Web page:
Officer Darren Wilson encountered Brown and his friend in the street. A confrontation ensues. Wilson fires repeatedly at Brown and killed him.

The protests are almost immediate. The response by authorities swift and tough. Some in the crowd destroyed property. Eventually, the National Guard is called in.

A week and a half after Brown's death, a grand jury begins investigating whether the charges are warranted against Officer Wilson. The investigation goes on for months, as do the protests.

Finally, in late November, the grand jury's decision.

ROBERT MCCULLOCH, ST. LOUIS COUNTY PROSECUTING ATTORNEY: They determined no probable cause exists to file any charge against Officer Wilson.

FEYERICK: Within the hour, the worst fears of Ferguson and the rest of the country are realized. The non-violent majority drowned out by the destructive forces of the few.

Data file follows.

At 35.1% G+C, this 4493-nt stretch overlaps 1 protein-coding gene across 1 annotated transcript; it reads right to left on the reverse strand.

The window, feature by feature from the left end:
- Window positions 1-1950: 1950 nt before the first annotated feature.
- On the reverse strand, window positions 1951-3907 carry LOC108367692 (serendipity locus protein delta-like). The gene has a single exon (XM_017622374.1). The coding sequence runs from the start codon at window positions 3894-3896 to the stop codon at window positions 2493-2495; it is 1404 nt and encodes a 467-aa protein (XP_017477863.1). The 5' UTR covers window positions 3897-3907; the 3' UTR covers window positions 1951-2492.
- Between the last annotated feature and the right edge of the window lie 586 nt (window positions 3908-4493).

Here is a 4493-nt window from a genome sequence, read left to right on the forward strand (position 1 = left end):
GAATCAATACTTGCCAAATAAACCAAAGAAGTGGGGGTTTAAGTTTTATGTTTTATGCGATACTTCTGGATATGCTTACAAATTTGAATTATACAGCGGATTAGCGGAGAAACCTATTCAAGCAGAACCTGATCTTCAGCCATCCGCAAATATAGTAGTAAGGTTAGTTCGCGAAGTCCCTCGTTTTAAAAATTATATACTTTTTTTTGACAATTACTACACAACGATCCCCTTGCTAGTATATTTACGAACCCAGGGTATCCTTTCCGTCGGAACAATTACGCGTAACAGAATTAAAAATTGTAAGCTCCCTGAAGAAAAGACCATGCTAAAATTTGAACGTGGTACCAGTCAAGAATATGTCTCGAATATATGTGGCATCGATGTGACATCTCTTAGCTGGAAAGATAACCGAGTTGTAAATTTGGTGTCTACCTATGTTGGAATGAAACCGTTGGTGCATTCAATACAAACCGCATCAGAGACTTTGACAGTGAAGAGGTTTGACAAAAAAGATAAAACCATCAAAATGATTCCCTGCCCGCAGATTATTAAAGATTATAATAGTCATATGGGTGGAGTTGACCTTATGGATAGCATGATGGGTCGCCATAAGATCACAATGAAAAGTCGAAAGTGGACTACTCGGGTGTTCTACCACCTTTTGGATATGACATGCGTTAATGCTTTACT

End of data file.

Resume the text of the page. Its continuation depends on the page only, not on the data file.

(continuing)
As the grand jury near its decision, another tragedy was playing out in yet another city, this time in Cleveland. This confrontation between police and a 12-year-old boy seen in the security video, Tamir Rice is waving a pellet gun around a park in Cleveland. A witness calls 911.

CALLER: I'm sitting in the park at West Boulevard by the West Boulevard Rapid Transit Station, and there's a guy in here with a pistol. You know, it's probably a fake but he's like pointing at everybody.

FEYERICK: Police respond but the dispatcher fails to rely a vital piece of information, that it could be a fake gun.

DEPUTY CHIEF ED TOMBA, CLEVELAND POLICE: The officers ordered him to show his hands and to drop the weapon and the young man pulled a weapon out and that's when the officer fired.

FEYERICK: Twelve-year-old Rice is pronounced dead at the hospital. The death is ruled a homicide.

A week and a half after his death, emotions from Ferguson still smolder, another high profile case coming to a conclusion. The death of Eric Garner.

Garner taken down by a New York City police officer with what appears to be a chokehold died shortly after his altercation with police.

ERIC GARNER: I can't breathe. I can't breathe.

FEYERICK: His death ruled a homicide. A grand jury investigates whether charges would be filed against the officer who did the takedown. After three months of proceedings, they decide not to indict.